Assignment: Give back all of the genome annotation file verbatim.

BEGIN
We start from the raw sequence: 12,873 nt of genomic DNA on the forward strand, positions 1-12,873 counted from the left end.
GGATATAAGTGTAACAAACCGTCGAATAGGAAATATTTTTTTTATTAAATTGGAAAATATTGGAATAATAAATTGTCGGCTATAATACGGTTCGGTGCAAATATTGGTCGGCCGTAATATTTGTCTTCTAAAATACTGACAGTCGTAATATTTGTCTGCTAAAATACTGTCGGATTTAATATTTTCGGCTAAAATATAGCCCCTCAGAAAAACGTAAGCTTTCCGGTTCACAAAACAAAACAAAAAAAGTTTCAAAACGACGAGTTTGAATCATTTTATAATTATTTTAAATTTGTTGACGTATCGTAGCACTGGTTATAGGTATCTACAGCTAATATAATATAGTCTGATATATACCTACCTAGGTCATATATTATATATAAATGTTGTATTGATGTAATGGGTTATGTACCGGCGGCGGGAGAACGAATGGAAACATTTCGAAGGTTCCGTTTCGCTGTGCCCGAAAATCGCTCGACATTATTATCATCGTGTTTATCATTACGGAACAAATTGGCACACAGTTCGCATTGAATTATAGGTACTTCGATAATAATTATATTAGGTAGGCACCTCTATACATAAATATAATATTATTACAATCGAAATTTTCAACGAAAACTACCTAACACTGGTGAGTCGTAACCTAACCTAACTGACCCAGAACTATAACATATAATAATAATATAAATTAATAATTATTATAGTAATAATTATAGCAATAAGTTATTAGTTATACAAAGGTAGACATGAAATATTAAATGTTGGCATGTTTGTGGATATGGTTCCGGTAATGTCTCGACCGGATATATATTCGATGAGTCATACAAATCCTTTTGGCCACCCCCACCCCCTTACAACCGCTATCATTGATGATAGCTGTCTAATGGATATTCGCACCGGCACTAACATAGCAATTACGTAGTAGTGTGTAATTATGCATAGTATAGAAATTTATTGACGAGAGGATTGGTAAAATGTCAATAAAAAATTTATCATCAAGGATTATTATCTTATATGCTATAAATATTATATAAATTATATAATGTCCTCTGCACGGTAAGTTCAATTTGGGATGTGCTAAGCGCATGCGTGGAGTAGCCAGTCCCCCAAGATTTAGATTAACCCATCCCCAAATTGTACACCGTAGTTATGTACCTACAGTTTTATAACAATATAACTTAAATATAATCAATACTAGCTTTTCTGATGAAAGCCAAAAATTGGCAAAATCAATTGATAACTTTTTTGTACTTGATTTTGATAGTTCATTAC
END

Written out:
We start from the raw sequence: 12,873 nt of genomic DNA on the forward strand, positions 1-12,873 counted from the left end.
GGATATAAGTGTAACAAACCGTCGAATAGGAAATATTTTTTTTATTAAATTGGAAAATATTGGAATAATAAATTGTCGGCTATAATACGGTTCGGTGCAAATATTGGTCGGCCGTAATATTTGTCTTCTAAAATACTGACAGTCGTAATATTTGTCTGCTAAAATACTGTCGGATTTAATATTTTCGGCTAAAATATAGCCCCTCAGAAAAACGTAAGCTTTCCGGTTCACAAAACAAAACAAAAAAAGTTTCAAAACGACGAGTTTGAATCATTTTATAATTATTTTAAATTTGTTGACGTATCGTAGCACTGGTTATAGGTATCTACAGCTAATATAATATAGTCTGATATATACCTACCTAGGTCATATATTATATATAAATGTTGTATTGATGTAATGGGTTATGTACCGGCGGCGGGAGAACGAATGGAAACATTTCGAAGGTTCCGTTTCGCTGTGCCCGAAAATCGCTCGACATTATTATCATCGTGTTTATCATTACGGAACAAATTGGCACACAGTTCGCATTGAATTATAGGTACTTCGATAATAATTATATTAGGTAGGCACCTCTATACATAAATATAATATTATTACAATCGAAATTTTCAACGAAAACTACCTAACACTGGTGAGTCGTAACCTAACCTAACTGACCCAGAACTATAACATATAATAATAATATAAATTAATAATTATTATAGTAATAATTATAGCAATAAGTTATTAGTTATACAAAGGTAGACATGAAATATTAAATGTTGGCATGTTTGTGGATATGGTTCCGGTAATGTCTCGACCGGATATATATTCGATGAGTCATACAAATCCTTTTGGCCACCCCCACCCCCTTACAACCGCTATCATTGATGATAGCTGTCTAATGGATATTCGCACCGGCACTAACATAGCAATTACGTAGTAGTGTGTAATTATGCATAGTATAGAAATTTATTGACGAGAGGATTGGTAAAATGTCAATAAAAAATTTATCATCAAGGATTATTATCTTATATGCTATAAATATTATATAAATTATATAATGTCCTCTGCACGGTAAGTTCAATTTGGGATGTGCTAAGCGCATGCGTGGAGTAGCCAGTCCCCCAAGATTTAGATTAACCCATCCCCAAATTGTACACCGTAGTTATGTACCTACAGTTTTATAACAATATAACTTAAATATAATCAATACTAGCTTTTCTGATGAAAGCCAAAAATTGGCAAAATCAATTGATAACTTTTTTGTACTTGATTTTGATAGTTCATTAC